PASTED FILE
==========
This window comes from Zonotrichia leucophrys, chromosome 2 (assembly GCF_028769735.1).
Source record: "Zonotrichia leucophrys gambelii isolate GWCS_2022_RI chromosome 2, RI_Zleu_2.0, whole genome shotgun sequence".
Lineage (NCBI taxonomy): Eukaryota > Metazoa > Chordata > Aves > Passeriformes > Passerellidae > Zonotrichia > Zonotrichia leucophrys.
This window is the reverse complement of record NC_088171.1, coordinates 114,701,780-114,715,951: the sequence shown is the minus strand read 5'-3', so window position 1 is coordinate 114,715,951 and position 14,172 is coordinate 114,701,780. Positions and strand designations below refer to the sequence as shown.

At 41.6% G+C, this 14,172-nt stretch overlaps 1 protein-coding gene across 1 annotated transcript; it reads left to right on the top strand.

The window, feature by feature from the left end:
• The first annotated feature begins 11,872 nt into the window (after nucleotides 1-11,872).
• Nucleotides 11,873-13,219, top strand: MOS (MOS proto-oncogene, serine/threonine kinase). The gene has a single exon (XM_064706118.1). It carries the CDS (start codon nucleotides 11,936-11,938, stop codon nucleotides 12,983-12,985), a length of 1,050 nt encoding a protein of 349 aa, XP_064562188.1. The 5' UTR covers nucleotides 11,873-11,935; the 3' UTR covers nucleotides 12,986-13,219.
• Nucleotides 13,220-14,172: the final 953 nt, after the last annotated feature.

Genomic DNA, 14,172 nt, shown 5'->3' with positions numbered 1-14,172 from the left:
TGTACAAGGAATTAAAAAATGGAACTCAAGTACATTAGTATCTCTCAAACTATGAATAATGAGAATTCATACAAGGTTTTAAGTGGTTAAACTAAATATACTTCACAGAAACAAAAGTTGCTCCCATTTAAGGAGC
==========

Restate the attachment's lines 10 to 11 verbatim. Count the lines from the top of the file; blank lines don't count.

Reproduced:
Genomic DNA, 14,172 nt, shown 5'->3' with positions numbered 1-14,172 from the left:
TGTACAAGGAATTAAAAAATGGAACTCAAGTACATTAGTATCTCTCAAACTATGAATAATGAGAATTCATACAAGGTTTTAAGTGGTTAAACTAAATATACTTCACAGAAACAAAAGTTGCTCCCATTTAAGGAGC